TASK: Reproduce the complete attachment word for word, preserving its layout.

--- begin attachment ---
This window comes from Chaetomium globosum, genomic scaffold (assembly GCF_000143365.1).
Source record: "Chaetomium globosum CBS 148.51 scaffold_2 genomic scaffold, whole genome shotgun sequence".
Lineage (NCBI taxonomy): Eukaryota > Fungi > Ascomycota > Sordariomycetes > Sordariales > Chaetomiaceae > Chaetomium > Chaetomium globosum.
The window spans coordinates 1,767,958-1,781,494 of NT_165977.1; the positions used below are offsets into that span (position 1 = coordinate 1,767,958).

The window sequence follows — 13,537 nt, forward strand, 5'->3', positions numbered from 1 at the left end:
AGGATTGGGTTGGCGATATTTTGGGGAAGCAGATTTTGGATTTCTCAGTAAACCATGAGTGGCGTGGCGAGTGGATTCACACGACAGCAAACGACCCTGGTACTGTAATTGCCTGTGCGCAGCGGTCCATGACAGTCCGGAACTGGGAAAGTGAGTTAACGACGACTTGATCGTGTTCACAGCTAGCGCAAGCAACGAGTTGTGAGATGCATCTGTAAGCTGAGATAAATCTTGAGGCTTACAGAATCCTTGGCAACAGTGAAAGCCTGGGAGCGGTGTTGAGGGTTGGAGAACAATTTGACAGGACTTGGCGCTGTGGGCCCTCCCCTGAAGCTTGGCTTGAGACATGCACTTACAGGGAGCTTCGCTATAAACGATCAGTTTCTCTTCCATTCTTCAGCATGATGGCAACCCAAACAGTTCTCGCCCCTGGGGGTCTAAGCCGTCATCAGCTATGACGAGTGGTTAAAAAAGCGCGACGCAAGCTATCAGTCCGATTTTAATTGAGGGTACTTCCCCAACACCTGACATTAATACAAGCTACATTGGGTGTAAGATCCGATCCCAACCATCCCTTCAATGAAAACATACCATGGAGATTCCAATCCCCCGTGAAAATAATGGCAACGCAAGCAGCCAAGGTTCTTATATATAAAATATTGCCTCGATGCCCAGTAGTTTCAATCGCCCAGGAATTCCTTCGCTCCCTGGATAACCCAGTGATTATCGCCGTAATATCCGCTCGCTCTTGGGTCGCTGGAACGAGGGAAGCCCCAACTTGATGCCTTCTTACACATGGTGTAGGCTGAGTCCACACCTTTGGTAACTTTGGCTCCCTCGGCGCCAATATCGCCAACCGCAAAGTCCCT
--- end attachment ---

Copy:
This window comes from Chaetomium globosum, genomic scaffold (assembly GCF_000143365.1).
Source record: "Chaetomium globosum CBS 148.51 scaffold_2 genomic scaffold, whole genome shotgun sequence".
Lineage (NCBI taxonomy): Eukaryota > Fungi > Ascomycota > Sordariomycetes > Sordariales > Chaetomiaceae > Chaetomium > Chaetomium globosum.
The window spans coordinates 1,767,958-1,781,494 of NT_165977.1; the positions used below are offsets into that span (position 1 = coordinate 1,767,958).

The window sequence follows — 13,537 nt, forward strand, 5'->3', positions numbered from 1 at the left end:
AGGATTGGGTTGGCGATATTTTGGGGAAGCAGATTTTGGATTTCTCAGTAAACCATGAGTGGCGTGGCGAGTGGATTCACACGACAGCAAACGACCCTGGTACTGTAATTGCCTGTGCGCAGCGGTCCATGACAGTCCGGAACTGGGAAAGTGAGTTAACGACGACTTGATCGTGTTCACAGCTAGCGCAAGCAACGAGTTGTGAGATGCATCTGTAAGCTGAGATAAATCTTGAGGCTTACAGAATCCTTGGCAACAGTGAAAGCCTGGGAGCGGTGTTGAGGGTTGGAGAACAATTTGACAGGACTTGGCGCTGTGGGCCCTCCCCTGAAGCTTGGCTTGAGACATGCACTTACAGGGAGCTTCGCTATAAACGATCAGTTTCTCTTCCATTCTTCAGCATGATGGCAACCCAAACAGTTCTCGCCCCTGGGGGTCTAAGCCGTCATCAGCTATGACGAGTGGTTAAAAAAGCGCGACGCAAGCTATCAGTCCGATTTTAATTGAGGGTACTTCCCCAACACCTGACATTAATACAAGCTACATTGGGTGTAAGATCCGATCCCAACCATCCCTTCAATGAAAACATACCATGGAGATTCCAATCCCCCGTGAAAATAATGGCAACGCAAGCAGCCAAGGTTCTTATATATAAAATATTGCCTCGATGCCCAGTAGTTTCAATCGCCCAGGAATTCCTTCGCTCCCTGGATAACCCAGTGATTATCGCCGTAATATCCGCTCGCTCTTGGGTCGCTGGAACGAGGGAAGCCCCAACTTGATGCCTTCTTACACATGGTGTAGGCTGAGTCCACACCTTTGGTAACTTTGGCTCCCTCGGCGCCAATATCGCCAACCGCAAAGTCCCT